Following a fevered few days of public debate since the Nat Fraser decision by the UK Supreme Court, the new Scottish Cabinet has announced after its meeting on 31 May 2011 the creation of an expert group to look into the question of the Court's jurisdiction in Scottish criminal cases.
The names of the experts are awaited with interest.
The BBC reports on 31 May 2011 that Anne Muir has been given three years' probation following her earlier conviction for illegal file-sharing.
The Crown Office and Procurator Fiscal Service (COPFS) has issued a press release announcing that Anne Muir (58) has become the first person in Scotland to be convicted for illegally sharing music files online.
Ms Muir, from Ayr, apparently pleaded guilty at Ayr Sheriff Court in April 2011 to a contravention of section 107(1)(e) of the Copyright, Designs and Patents Act 1988, admitting to having distributed £54,000 worth of copyrighted music files by making them available to others via a 'peer-to-peer' file sharing application. Her arrest and charge followed an initial investigation by BPI (British Recorded Music Industry) and IFPI (International Federation for the Phonographic Industry). Police officers subsequently obtained a search warrant for her home in Ayr and seized evidence including computer equipment.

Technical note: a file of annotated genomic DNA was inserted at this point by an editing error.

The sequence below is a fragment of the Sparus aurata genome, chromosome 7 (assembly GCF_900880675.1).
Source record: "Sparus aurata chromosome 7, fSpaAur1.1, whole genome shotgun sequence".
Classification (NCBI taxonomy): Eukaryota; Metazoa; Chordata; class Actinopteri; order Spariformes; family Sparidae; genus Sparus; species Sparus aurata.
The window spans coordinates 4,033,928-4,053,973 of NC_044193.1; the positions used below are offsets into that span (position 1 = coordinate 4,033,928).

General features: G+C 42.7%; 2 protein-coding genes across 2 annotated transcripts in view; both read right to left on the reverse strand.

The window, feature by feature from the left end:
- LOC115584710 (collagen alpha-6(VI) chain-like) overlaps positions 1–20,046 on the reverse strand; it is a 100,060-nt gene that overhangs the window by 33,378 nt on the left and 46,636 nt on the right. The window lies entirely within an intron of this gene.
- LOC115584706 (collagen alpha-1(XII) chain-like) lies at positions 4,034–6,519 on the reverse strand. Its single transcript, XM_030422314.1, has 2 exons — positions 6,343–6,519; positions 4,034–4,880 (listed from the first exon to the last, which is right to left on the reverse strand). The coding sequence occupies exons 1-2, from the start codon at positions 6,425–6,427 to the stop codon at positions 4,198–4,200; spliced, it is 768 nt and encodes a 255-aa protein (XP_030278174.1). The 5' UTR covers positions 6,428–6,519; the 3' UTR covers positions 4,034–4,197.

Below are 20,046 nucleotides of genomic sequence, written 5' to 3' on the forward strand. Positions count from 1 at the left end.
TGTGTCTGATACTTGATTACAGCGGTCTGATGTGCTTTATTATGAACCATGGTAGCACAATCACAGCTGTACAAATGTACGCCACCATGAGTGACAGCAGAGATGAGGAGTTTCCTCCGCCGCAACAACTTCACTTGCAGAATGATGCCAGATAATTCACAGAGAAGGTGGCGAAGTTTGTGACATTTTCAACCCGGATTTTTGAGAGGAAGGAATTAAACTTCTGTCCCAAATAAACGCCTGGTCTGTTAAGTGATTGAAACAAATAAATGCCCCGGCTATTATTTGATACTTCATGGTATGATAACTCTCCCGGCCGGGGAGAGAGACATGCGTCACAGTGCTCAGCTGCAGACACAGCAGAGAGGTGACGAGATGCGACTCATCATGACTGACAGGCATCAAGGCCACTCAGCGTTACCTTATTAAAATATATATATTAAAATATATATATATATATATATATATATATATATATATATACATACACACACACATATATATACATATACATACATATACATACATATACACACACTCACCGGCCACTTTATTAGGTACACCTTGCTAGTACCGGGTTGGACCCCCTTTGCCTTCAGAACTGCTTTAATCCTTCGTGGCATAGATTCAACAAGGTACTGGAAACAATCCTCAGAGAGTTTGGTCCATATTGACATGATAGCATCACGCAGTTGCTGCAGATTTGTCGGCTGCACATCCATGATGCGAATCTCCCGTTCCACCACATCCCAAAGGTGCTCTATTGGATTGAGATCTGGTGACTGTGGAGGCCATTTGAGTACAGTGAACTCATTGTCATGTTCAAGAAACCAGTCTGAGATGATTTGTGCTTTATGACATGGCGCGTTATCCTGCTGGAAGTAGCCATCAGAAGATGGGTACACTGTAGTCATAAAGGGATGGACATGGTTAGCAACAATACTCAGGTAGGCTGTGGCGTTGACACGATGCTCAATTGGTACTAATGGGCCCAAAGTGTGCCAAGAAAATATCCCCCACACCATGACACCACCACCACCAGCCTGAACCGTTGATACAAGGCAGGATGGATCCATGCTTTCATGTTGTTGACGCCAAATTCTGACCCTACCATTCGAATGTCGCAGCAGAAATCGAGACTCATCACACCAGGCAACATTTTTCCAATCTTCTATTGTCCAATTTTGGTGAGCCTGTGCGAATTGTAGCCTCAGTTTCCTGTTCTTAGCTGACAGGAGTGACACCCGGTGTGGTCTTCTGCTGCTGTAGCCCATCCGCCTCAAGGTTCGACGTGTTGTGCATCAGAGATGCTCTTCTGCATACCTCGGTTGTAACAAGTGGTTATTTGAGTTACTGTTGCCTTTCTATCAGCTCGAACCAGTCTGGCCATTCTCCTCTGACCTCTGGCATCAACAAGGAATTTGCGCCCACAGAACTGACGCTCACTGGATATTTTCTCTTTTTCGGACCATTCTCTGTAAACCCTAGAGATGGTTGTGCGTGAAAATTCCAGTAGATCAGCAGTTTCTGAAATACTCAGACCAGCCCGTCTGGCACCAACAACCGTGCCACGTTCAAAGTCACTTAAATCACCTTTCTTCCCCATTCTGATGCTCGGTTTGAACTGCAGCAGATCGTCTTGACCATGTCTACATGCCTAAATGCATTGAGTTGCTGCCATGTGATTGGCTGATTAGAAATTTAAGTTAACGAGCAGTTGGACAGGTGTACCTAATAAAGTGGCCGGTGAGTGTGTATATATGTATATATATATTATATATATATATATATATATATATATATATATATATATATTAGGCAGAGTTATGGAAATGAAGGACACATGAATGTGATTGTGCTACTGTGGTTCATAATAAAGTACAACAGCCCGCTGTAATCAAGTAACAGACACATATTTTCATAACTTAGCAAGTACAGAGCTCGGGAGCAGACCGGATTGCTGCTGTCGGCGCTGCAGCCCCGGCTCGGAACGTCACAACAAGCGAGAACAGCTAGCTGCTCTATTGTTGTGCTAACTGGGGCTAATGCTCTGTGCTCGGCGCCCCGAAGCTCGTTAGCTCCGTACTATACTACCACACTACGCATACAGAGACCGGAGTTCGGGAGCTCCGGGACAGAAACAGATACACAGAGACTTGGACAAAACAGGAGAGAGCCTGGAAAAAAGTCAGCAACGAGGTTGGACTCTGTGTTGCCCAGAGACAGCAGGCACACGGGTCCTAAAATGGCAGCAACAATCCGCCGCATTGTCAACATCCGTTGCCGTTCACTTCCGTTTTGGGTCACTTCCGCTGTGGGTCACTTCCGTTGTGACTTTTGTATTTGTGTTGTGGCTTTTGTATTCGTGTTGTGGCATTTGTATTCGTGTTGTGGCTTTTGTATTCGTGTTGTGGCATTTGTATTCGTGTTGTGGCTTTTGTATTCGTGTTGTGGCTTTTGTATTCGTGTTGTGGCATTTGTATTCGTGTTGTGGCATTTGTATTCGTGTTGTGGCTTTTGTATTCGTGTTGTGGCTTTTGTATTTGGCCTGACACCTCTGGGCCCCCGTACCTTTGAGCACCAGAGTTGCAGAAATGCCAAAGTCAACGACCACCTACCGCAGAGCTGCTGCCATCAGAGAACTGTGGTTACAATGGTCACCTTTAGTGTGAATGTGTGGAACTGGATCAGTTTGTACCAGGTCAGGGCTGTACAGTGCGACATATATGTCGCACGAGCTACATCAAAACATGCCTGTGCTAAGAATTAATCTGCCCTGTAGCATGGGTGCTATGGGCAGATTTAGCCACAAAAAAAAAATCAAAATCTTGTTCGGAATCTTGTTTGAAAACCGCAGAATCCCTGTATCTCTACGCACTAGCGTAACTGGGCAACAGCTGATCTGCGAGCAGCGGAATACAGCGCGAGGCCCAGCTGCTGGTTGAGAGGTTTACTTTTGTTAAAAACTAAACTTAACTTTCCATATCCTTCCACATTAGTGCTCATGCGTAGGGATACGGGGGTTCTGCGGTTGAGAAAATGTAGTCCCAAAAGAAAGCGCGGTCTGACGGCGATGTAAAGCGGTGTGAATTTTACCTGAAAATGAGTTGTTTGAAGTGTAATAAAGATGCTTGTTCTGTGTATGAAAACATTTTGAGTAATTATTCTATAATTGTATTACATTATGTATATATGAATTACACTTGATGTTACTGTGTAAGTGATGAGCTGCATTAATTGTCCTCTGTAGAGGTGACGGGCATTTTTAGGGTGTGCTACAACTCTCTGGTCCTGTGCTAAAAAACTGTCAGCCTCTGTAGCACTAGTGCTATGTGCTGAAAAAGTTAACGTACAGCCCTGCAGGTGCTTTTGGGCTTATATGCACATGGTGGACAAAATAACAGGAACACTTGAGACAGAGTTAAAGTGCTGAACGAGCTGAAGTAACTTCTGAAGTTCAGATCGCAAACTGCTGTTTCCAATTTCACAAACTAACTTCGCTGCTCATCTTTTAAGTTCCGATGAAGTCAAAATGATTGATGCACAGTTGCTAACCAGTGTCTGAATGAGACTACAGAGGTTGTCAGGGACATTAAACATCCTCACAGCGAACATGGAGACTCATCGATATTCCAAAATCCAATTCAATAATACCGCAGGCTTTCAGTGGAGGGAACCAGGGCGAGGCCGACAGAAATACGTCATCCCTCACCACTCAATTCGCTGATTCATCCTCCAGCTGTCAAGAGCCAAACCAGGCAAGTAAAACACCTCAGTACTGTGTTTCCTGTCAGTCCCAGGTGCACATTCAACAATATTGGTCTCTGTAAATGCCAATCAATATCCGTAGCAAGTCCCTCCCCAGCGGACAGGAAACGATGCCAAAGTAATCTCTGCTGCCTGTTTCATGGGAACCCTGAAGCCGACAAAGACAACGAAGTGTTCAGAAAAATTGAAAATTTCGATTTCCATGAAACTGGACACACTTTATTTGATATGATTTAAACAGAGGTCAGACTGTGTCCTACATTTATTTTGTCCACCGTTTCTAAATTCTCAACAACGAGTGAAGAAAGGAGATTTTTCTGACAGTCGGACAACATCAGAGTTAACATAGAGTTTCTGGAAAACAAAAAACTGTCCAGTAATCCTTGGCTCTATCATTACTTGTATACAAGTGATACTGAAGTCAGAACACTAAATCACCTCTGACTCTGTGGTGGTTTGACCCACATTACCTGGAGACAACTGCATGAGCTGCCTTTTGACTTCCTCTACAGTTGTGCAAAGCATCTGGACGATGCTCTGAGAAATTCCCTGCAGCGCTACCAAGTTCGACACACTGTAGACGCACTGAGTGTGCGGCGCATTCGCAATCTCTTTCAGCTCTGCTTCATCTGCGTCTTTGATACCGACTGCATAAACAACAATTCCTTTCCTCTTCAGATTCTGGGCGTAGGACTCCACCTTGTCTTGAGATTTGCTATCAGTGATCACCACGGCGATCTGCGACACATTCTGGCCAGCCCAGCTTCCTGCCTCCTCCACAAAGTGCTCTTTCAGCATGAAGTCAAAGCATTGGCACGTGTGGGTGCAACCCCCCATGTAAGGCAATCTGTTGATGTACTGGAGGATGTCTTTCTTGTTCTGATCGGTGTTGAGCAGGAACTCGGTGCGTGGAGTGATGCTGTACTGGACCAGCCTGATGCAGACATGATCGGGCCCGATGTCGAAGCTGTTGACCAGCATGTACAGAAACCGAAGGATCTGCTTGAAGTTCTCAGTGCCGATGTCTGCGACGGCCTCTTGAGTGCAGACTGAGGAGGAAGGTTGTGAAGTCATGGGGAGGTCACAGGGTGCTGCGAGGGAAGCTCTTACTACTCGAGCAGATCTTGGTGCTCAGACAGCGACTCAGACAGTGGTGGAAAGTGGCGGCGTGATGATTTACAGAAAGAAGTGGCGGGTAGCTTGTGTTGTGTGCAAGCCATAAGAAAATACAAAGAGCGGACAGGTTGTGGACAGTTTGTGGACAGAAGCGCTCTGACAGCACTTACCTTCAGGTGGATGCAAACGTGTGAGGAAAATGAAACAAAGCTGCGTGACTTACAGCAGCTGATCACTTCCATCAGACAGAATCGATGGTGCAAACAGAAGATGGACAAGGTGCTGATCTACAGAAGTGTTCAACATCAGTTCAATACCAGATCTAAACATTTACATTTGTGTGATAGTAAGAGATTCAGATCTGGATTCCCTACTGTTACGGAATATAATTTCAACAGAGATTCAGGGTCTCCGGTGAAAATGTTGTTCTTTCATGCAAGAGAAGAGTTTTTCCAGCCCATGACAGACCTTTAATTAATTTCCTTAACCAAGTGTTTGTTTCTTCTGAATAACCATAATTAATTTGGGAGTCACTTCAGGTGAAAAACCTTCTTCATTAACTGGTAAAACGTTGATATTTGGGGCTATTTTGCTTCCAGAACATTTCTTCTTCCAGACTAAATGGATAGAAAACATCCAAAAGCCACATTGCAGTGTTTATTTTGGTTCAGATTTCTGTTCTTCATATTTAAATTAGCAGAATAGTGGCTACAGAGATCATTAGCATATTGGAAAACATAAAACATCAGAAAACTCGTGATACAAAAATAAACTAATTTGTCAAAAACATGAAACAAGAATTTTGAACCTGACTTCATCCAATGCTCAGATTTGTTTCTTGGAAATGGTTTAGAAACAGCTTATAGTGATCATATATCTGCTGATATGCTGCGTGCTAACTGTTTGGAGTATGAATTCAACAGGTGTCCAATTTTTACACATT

Unfortunately, in commenting on the conviction, District Procurator Fiscal for Ayr, Mirian Watson, succumbed to the music industry's favoured but legally unsound analogy in cases of this kind when she said that "Illegally flouting copyright laws is tantamount to theft and not only deprives legitimate companies and artists of earnings, but also undermines the music industry as a whole."